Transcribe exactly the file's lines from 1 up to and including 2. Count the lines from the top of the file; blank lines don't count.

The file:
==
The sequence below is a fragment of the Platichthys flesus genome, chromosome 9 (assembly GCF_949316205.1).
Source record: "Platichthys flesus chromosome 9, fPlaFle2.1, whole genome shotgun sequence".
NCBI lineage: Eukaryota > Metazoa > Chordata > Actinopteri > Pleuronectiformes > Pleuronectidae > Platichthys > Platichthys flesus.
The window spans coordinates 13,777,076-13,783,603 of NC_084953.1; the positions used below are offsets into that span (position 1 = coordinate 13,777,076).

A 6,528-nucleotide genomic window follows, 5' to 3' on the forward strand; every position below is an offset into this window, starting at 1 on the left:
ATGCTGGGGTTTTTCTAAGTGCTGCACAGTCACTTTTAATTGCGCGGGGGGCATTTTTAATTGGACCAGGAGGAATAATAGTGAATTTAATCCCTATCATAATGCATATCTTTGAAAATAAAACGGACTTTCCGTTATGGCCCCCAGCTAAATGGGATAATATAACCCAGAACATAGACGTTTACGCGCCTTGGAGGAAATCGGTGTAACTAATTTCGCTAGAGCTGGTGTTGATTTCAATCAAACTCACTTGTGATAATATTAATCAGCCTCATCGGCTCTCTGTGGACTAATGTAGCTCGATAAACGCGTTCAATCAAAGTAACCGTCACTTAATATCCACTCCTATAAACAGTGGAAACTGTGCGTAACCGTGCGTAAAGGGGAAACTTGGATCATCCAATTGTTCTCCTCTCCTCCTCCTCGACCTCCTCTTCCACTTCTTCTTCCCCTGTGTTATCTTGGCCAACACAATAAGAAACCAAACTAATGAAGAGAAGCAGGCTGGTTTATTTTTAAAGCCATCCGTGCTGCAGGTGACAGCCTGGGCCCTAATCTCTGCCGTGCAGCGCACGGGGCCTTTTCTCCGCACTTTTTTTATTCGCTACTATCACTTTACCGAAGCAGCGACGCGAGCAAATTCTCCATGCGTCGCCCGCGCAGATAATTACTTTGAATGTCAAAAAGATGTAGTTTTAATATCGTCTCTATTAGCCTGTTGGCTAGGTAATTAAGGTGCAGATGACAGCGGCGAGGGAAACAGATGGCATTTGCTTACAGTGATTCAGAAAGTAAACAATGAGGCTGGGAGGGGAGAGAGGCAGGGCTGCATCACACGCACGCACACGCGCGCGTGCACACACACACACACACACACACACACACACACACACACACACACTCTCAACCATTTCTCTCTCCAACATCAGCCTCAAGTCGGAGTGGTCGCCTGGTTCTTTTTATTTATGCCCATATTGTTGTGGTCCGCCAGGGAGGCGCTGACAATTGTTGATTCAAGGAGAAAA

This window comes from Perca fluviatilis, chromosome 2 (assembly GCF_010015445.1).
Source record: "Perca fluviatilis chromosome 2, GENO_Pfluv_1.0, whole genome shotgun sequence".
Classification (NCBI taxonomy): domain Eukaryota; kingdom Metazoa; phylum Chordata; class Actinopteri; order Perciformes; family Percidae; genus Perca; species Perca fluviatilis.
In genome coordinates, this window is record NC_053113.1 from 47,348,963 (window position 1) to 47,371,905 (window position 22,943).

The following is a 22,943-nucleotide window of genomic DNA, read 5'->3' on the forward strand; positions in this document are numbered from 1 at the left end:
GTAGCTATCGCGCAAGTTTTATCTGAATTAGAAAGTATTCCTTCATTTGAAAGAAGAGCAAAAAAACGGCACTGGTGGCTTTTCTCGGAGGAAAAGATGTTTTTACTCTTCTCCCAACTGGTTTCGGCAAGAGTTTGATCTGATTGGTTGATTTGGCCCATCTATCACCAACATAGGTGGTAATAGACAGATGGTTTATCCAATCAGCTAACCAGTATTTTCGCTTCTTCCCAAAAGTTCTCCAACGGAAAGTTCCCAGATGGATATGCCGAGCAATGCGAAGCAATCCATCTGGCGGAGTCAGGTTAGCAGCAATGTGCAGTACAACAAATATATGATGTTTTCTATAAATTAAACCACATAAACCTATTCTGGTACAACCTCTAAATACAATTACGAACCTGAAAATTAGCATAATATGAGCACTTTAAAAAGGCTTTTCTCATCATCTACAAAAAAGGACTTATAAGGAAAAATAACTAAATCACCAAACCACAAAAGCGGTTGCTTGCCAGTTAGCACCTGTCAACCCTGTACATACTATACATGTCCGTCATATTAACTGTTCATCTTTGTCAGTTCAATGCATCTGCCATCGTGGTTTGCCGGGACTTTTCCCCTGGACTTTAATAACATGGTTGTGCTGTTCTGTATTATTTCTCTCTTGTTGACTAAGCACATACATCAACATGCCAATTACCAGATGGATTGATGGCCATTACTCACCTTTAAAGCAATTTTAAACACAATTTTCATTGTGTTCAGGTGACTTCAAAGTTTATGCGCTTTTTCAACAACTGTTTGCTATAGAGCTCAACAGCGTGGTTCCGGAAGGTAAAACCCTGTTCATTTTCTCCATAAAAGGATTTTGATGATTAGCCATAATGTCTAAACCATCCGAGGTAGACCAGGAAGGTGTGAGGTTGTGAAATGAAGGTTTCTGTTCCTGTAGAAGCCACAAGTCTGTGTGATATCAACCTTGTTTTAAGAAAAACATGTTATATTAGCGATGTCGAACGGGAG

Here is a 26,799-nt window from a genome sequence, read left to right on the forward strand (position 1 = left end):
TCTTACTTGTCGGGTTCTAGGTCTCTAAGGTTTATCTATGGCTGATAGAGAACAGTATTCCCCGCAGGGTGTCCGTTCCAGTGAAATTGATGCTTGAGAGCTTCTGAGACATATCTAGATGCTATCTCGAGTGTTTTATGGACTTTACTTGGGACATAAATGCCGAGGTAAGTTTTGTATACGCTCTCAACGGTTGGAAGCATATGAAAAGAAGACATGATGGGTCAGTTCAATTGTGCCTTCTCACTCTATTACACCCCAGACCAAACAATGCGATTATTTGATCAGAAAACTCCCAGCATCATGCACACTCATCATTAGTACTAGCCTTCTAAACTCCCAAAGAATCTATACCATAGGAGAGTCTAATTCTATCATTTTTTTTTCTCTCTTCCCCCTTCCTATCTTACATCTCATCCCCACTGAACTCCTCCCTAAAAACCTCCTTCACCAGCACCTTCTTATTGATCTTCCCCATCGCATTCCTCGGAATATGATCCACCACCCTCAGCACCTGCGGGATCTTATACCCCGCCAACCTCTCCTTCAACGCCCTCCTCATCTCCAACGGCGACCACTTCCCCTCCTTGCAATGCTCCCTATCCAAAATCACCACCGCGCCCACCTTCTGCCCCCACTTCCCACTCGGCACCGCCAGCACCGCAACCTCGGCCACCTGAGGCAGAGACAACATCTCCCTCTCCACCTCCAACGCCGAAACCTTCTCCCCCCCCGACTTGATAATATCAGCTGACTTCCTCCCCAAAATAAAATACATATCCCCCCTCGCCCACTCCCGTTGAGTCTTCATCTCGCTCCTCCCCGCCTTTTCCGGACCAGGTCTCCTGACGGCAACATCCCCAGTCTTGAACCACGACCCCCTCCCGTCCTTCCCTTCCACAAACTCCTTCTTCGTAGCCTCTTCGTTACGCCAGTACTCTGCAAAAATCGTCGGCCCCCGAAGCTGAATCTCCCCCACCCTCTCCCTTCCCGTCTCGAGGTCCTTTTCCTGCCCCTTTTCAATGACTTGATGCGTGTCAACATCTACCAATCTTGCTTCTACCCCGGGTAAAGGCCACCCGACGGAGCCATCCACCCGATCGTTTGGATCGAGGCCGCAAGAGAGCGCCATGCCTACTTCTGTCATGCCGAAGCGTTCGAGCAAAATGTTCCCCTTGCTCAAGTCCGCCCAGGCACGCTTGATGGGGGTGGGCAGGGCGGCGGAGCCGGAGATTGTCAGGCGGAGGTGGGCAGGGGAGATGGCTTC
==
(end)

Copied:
The sequence below is a fragment of the Platichthys flesus genome, chromosome 9 (assembly GCF_949316205.1).
Source record: "Platichthys flesus chromosome 9, fPlaFle2.1, whole genome shotgun sequence".